Tango may have been performed by some whores, but that is not its origin. Nor does that reflect current use. 

Yes. Cultural connotations and mores change. Something that once used to be used to entice men to a whores house (Italian Puttanesca sauce) is now served at gourmet restaurants. The previous meaning is now irrelevant, and a new meaning has replaced it. This happens all the time. Language, food, music, dance - their relative meanings change dramatically with time and place. Subversive rock and roll in the 60s is now today's "golden oldies" and classics - any subversive meaning is lost without the context of its time. This is true of much classical music and opera too - cultural critique, and new forms become old standards and lost meanings enjoyed on a different level now, than they used to be. 

boom! I couldn't have put it any better, Liam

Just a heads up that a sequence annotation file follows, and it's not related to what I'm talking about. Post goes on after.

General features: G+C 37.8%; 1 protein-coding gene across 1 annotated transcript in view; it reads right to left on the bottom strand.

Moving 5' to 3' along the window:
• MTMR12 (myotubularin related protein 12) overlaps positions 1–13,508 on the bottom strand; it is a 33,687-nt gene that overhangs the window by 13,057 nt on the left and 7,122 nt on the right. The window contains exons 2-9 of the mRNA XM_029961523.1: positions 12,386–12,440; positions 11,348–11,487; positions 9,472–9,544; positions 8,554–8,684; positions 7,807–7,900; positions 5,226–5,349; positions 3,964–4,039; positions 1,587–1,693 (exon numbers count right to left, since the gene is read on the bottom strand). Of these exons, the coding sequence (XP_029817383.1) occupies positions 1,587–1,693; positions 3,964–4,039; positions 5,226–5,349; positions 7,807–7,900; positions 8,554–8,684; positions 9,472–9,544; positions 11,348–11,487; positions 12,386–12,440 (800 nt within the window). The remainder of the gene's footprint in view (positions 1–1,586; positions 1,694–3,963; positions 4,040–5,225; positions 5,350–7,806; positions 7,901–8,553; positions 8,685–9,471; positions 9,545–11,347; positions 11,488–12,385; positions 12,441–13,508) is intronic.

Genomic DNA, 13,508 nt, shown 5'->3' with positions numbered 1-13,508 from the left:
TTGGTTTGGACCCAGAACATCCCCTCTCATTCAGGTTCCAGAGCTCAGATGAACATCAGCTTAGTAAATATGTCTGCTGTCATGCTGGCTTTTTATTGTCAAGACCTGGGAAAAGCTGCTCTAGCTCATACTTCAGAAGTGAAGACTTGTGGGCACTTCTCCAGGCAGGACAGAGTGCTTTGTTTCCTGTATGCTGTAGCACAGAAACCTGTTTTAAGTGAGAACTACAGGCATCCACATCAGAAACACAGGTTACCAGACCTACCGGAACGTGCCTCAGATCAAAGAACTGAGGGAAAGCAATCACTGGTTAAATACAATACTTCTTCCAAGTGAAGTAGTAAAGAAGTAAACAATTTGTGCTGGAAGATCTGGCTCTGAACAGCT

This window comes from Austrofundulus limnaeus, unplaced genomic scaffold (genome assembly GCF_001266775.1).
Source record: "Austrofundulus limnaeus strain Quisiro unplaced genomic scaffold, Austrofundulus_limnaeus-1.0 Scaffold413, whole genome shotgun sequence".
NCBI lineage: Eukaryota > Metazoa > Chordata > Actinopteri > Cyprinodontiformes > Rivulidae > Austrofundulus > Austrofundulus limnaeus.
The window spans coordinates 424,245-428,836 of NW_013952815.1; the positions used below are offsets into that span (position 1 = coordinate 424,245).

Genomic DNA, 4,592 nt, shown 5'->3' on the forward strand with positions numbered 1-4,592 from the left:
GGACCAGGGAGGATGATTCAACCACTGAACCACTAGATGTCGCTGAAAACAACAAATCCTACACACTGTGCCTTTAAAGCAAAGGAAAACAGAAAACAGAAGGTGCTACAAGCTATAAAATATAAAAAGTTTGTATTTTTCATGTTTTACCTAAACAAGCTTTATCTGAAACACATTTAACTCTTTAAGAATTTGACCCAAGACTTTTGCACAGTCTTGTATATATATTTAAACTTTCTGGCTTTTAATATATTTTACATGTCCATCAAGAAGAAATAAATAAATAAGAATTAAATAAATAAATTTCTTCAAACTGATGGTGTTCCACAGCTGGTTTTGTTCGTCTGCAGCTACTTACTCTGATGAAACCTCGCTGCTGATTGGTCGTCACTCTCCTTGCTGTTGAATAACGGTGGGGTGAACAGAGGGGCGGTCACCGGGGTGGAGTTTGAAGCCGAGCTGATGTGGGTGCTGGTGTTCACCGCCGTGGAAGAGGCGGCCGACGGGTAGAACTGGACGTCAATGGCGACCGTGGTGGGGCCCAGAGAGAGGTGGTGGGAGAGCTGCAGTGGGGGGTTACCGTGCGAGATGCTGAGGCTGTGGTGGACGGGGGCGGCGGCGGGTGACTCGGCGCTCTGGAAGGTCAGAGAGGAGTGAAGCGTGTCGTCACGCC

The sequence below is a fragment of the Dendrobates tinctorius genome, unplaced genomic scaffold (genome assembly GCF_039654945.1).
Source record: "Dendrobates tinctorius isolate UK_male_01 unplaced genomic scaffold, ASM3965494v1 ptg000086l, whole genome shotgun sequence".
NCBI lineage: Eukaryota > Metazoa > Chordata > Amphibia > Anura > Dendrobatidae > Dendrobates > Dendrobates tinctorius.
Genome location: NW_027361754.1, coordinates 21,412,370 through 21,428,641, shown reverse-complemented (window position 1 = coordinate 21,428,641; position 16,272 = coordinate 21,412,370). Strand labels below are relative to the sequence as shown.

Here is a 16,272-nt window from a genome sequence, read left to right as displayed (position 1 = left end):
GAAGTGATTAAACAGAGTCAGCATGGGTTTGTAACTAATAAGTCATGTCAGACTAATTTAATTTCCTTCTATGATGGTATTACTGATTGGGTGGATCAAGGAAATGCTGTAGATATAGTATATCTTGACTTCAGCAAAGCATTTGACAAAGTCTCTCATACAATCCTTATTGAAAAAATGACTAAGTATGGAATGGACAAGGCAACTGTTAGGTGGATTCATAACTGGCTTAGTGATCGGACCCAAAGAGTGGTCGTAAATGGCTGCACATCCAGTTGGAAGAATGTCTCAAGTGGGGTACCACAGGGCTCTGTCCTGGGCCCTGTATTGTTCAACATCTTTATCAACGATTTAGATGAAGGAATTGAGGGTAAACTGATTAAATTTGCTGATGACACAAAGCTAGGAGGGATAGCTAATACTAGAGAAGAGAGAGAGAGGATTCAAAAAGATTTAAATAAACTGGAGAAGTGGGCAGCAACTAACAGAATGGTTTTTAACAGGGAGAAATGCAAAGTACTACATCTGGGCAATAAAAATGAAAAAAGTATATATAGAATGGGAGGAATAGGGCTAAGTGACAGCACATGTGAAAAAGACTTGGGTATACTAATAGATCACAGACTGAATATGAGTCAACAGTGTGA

"The change wrought in popular music & the things which attend on it--like music videos or dancing--..."

Woah, there, cowboy -- dancing has ALWAYS been a part of popular music. Dancing to pop tunes was not an invention of the 1960s, sorry...

Who decided the Tango is a whore's dance?  I was referring to the things girls do on the dance floor these days to show others that they are ready and willing to put out, such as twerking.  You appear to be here just to start an argument of some type.  I'd suggest that you cease that activity, and return to more manly activities, such as discussion and wisdom-seeking.